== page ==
DMK had used the word in its election manifesto in 1957 itself, recalls CM
Chief Minister M.K. Stalin on Wednesday made it clear that the DMK government would continue to use the term “Union government” to refer to the Centre, recalling that the DMK, in its election manifesto in 1957 itself, had used the term “Indian Union”. The Constitution, too, described India as a “union of States”, he said.
“We have used it and will continue to use it,” he said in the Assembly, responding to BJP floor leader Nainar Nagendran, who wondered whether there was any motive behind using the word “union”.
Mr. Stalin and the DMK had started using the term “Union government” instead of “Central government” since it took over the reins of the new government.
When Mr. Nagendran wanted a response from the Chief Minister, Mr. Stalin said there was no need to fear the word, since Rajaji [C. Rajagopalachari] himself had spoken against the excessive concentration of power at the Centre, and in favour of true federalism. “Late Ma.Po.Si. [Sivagnanam] used the word samasti,” he said.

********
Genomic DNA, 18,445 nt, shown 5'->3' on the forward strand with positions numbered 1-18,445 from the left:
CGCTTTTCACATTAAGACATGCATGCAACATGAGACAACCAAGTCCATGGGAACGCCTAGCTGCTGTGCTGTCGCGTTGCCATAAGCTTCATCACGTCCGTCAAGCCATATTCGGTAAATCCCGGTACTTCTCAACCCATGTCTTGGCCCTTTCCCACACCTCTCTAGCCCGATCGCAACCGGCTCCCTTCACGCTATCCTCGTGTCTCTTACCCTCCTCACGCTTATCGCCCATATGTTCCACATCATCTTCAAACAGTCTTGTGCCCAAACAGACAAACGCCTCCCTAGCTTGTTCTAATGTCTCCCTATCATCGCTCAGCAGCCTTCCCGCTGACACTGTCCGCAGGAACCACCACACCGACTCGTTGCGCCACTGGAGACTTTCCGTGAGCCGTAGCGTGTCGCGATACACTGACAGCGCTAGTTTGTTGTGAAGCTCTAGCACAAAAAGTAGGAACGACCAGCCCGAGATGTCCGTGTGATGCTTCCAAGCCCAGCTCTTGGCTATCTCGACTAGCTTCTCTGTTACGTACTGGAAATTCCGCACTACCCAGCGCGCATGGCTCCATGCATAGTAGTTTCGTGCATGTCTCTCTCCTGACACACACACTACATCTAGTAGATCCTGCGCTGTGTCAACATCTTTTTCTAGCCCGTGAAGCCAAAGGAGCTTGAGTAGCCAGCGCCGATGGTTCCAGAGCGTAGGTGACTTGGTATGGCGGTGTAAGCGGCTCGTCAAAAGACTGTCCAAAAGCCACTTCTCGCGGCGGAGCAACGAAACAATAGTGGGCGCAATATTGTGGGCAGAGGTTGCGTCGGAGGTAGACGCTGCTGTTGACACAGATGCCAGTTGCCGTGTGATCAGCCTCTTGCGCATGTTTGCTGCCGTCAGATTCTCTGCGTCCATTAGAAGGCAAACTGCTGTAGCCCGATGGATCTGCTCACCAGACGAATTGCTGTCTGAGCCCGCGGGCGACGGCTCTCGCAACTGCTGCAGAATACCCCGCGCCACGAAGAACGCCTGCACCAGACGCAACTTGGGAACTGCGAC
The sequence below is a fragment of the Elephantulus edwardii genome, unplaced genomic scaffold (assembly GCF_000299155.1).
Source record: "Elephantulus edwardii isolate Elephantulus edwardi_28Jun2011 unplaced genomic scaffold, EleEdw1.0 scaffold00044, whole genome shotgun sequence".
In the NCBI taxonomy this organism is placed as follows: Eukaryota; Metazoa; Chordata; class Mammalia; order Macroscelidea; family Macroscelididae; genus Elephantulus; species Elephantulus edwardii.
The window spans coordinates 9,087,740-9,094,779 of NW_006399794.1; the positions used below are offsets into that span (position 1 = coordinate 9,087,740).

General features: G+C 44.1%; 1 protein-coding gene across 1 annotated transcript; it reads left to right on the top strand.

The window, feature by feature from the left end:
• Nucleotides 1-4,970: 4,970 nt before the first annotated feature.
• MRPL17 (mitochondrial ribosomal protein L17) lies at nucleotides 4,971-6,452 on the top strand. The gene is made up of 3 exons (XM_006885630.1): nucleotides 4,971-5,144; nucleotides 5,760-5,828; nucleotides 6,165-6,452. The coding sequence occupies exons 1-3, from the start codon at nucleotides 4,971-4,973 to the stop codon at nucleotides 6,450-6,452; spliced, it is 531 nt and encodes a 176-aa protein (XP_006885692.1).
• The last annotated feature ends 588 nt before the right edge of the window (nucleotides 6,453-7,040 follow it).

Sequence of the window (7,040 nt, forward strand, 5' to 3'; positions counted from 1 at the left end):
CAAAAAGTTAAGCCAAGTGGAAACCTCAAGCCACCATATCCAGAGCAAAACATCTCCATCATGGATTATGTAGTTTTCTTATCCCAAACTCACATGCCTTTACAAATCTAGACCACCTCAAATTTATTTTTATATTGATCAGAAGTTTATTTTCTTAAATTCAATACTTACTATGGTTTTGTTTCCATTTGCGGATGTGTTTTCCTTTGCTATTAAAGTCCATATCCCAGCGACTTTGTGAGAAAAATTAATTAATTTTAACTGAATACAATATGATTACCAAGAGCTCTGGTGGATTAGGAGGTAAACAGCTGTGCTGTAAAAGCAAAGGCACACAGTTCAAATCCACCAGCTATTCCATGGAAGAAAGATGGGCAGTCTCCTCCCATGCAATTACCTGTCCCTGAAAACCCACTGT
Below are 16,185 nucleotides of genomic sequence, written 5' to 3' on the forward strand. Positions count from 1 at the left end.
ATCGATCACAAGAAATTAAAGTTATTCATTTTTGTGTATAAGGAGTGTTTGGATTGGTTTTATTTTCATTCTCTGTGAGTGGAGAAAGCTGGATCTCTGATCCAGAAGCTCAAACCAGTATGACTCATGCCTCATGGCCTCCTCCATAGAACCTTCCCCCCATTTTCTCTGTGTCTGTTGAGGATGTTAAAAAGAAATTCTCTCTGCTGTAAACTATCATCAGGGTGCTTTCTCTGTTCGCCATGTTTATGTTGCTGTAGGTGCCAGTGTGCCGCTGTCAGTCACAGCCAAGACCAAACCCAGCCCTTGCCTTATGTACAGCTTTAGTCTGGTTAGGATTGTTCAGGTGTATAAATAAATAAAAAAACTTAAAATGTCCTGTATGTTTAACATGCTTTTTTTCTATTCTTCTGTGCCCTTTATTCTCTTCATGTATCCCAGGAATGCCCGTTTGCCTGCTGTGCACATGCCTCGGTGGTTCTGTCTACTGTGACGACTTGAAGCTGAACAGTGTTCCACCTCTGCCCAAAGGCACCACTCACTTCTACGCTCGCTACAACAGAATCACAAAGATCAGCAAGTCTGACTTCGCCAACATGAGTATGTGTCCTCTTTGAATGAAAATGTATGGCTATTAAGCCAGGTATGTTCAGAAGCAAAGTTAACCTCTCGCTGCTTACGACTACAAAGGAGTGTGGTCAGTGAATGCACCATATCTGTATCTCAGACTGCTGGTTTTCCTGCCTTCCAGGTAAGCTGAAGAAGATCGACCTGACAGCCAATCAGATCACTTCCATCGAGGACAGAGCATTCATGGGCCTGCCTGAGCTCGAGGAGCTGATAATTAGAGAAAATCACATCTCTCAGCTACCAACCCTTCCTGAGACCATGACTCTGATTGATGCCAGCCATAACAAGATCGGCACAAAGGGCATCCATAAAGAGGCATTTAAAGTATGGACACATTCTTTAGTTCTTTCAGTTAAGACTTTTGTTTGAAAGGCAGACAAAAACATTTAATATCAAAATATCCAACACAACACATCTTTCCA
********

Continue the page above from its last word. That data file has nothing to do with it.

Mr. Stalin said there was no need to treat the usage of the word “union” as a “social crime” because some people were taking it in that sense. “We are using only what is in the Constitution,” he said, recalling the phrase, “India, that is Bharat, shall be a union of States.”
He said India was constituted by its States. “Some accuse us of using a word not used by our leaders Anna (C.N. Annadurai) and Kalaignar (M. Karunanidhi). But the DMK used the term Indian Union in its election manifesto in 1957,” he said.
He also recalled Anna’s speech in the Rajya Sabha on January 25, 1963, in which he said: “As per the preface to the Constitution, the sovereignty resides in the people, and legal sovereignty is divided between a federal union and its constituents, that is the States.”
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